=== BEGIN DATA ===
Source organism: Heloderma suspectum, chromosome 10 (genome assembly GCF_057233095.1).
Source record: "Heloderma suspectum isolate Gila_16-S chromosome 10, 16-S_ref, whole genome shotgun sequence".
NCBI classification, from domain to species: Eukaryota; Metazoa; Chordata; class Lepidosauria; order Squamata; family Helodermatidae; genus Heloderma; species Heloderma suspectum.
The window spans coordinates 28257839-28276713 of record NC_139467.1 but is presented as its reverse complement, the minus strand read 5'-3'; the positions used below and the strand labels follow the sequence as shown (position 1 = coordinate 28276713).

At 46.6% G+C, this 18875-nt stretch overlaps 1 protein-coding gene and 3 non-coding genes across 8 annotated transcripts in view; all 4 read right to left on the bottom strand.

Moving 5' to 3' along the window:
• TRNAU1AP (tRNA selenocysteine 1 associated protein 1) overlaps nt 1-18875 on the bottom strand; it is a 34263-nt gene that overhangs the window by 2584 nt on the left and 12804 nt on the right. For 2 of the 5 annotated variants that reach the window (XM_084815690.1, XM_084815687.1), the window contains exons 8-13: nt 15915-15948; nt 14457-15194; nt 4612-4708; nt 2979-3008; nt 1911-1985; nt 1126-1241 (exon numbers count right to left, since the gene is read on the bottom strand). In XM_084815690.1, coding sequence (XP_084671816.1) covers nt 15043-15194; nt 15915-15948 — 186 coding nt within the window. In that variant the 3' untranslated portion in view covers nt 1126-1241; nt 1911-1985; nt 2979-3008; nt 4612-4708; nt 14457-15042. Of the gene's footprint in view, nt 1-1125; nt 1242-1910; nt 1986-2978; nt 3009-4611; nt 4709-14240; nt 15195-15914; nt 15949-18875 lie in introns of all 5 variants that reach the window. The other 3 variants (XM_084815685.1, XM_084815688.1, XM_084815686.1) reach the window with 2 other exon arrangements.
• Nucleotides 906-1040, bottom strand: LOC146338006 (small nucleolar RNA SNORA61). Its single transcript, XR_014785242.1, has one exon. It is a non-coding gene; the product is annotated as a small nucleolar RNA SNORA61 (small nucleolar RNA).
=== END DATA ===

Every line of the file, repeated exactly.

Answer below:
Source organism: Heloderma suspectum, chromosome 10 (genome assembly GCF_057233095.1).
Source record: "Heloderma suspectum isolate Gila_16-S chromosome 10, 16-S_ref, whole genome shotgun sequence".
NCBI classification, from domain to species: Eukaryota; Metazoa; Chordata; class Lepidosauria; order Squamata; family Helodermatidae; genus Heloderma; species Heloderma suspectum.
The window spans coordinates 28257839-28276713 of record NC_139467.1 but is presented as its reverse complement, the minus strand read 5'-3'; the positions used below and the strand labels follow the sequence as shown (position 1 = coordinate 28276713).

At 46.6% G+C, this 18875-nt stretch overlaps 1 protein-coding gene and 3 non-coding genes across 8 annotated transcripts in view; all 4 read right to left on the bottom strand.

Moving 5' to 3' along the window:
• TRNAU1AP (tRNA selenocysteine 1 associated protein 1) overlaps nt 1-18875 on the bottom strand; it is a 34263-nt gene that overhangs the window by 2584 nt on the left and 12804 nt on the right. For 2 of the 5 annotated variants that reach the window (XM_084815690.1, XM_084815687.1), the window contains exons 8-13: nt 15915-15948; nt 14457-15194; nt 4612-4708; nt 2979-3008; nt 1911-1985; nt 1126-1241 (exon numbers count right to left, since the gene is read on the bottom strand). In XM_084815690.1, coding sequence (XP_084671816.1) covers nt 15043-15194; nt 15915-15948 — 186 coding nt within the window. In that variant the 3' untranslated portion in view covers nt 1126-1241; nt 1911-1985; nt 2979-3008; nt 4612-4708; nt 14457-15042. Of the gene's footprint in view, nt 1-1125; nt 1242-1910; nt 1986-2978; nt 3009-4611; nt 4709-14240; nt 15195-15914; nt 15949-18875 lie in introns of all 5 variants that reach the window. The other 3 variants (XM_084815685.1, XM_084815688.1, XM_084815686.1) reach the window with 2 other exon arrangements.
• Nucleotides 906-1040, bottom strand: LOC146338006 (small nucleolar RNA SNORA61). Its single transcript, XR_014785242.1, has one exon. It is a non-coding gene; the product is annotated as a small nucleolar RNA SNORA61 (small nucleolar RNA).